Week of July 26, 2020

What We’re In


“Covid-19” stands for “COronaVIrus Disease 2019”


Coronaviruses are a class of viruses which have crown-like spikes on their surfaces. “Corona” means crown in Latin and Spanish.


Despite the damage they do to humans and other living things, viruses themselves are not technically alive, since they need host cells to survive and reproduce.


The word “quarantine” derives from “quaranta giorini” or “forty days” in Italian. Starting in the 1500s, ships arriving in Venice from ports affected by the bubonic plague had to anchor 40 days and wait before landing, extending the initial 30 day waiting requirement enforced in the city of Ragusa, and this law spread as a protection measure for European coastal cities.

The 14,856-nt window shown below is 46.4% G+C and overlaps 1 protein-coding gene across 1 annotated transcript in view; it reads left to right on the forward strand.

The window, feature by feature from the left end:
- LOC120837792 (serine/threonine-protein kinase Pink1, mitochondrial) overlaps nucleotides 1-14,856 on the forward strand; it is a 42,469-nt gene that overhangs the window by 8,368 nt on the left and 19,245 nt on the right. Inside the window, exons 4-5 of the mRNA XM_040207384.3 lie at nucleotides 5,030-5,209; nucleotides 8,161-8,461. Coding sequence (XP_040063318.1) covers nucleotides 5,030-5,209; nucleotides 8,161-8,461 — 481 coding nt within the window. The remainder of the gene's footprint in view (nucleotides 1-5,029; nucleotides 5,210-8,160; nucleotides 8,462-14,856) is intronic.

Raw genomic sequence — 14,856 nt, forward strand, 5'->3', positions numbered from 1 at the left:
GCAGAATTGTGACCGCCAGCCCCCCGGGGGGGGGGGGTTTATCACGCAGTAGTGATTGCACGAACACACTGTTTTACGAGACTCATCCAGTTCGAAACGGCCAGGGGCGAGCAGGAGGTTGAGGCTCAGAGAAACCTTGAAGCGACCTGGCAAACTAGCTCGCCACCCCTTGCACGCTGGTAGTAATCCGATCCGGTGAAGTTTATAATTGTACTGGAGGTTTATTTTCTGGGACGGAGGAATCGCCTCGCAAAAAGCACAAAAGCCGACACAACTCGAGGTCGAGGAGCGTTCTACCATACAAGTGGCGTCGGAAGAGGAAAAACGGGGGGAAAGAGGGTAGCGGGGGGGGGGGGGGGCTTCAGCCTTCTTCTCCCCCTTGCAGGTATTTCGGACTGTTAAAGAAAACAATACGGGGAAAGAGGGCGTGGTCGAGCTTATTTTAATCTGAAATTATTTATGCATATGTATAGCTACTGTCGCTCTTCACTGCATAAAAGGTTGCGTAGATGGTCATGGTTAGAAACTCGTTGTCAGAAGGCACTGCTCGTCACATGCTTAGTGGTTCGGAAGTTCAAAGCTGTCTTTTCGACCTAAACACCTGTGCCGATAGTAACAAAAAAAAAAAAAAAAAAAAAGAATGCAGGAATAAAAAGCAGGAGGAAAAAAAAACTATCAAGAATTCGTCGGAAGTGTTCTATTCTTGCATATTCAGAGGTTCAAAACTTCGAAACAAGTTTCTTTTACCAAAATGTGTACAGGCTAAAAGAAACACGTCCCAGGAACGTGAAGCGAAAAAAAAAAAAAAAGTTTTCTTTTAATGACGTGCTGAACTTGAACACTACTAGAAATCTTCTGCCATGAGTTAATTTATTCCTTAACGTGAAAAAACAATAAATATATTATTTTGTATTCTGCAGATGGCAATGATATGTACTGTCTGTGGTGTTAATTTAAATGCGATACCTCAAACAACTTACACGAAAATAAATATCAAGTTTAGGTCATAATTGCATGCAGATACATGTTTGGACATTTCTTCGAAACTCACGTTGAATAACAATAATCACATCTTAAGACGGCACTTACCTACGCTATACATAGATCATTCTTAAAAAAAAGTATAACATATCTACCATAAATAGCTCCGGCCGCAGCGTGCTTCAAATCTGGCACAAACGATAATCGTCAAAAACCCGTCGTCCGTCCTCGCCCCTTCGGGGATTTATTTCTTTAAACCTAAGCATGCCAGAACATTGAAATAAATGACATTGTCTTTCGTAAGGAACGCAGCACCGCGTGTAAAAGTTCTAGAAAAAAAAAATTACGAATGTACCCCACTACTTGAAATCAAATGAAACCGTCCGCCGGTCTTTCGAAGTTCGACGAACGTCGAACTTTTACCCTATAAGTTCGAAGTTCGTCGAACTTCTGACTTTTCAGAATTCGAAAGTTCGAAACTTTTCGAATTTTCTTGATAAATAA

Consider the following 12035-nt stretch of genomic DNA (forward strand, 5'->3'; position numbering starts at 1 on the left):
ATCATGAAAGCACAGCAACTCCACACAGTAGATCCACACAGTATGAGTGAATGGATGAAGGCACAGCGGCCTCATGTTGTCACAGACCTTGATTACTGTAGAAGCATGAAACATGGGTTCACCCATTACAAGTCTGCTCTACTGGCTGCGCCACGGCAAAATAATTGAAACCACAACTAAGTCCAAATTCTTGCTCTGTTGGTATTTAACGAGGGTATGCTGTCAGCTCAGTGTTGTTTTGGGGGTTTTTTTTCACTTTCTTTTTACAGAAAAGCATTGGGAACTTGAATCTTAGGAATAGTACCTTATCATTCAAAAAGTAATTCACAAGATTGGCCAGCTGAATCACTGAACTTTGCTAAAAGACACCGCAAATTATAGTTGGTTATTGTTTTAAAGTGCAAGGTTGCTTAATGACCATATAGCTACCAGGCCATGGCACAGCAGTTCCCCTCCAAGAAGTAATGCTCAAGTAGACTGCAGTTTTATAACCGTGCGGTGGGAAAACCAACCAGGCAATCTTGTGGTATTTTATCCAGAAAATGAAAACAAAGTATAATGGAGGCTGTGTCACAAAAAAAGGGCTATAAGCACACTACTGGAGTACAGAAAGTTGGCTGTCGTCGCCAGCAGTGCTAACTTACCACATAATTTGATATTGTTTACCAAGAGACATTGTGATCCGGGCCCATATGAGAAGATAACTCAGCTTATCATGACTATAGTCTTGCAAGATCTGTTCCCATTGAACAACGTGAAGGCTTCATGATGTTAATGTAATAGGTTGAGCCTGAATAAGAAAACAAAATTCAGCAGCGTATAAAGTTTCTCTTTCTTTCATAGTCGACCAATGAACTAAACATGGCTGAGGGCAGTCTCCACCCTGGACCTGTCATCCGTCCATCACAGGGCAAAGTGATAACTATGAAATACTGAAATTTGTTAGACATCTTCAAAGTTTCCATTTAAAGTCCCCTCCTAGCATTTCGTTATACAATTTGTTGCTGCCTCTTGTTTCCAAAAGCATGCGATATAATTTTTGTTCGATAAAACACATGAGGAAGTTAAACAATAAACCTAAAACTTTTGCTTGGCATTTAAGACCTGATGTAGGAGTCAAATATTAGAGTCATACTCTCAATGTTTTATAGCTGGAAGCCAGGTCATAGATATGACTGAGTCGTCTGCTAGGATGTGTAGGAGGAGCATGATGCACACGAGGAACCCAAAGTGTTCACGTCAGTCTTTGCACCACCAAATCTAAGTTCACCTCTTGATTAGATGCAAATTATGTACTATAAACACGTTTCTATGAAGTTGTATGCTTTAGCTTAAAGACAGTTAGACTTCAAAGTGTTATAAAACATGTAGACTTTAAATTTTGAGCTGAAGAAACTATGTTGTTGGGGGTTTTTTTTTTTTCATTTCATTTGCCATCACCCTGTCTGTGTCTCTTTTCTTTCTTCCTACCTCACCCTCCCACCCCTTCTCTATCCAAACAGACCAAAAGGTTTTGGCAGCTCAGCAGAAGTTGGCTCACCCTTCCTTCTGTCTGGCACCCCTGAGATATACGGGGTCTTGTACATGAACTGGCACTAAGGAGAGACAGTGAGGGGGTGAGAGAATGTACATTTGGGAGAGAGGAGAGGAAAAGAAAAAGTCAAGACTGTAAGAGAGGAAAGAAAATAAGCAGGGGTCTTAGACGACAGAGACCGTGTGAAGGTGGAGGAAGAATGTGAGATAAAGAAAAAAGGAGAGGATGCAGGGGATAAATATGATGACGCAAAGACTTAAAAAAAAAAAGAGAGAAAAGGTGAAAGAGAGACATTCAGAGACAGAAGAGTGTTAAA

“Vaccine” derives from “vaccina,” a name for cowpox virus (vacca = cow in Latin). In a realization that effectively began modern vaccine science, British physician Edward Jenner observed that local milkmaids who’d had cowpox never got the more pernicious smallpox which frequently ravaged 18th Century English towns. He used a preparation of cowpox virus to immunize people against the closely-related smallpox, though modern virologists suspect it may have been horsepox providing the immunity.


Transmission studies of the closely-related SARS CoV-1 virus produced the familiar 6 feet / 2 meter social distancing figure, which was officially made part of CDC guidelines during the 2009 outbreak of the H1N1 virus.


Washing / sanitizing your hands reduces their potential as spreaders of viruses and other germs by physically removing or destroying these agents before they can hitch a longer ride on your hands and do more damage.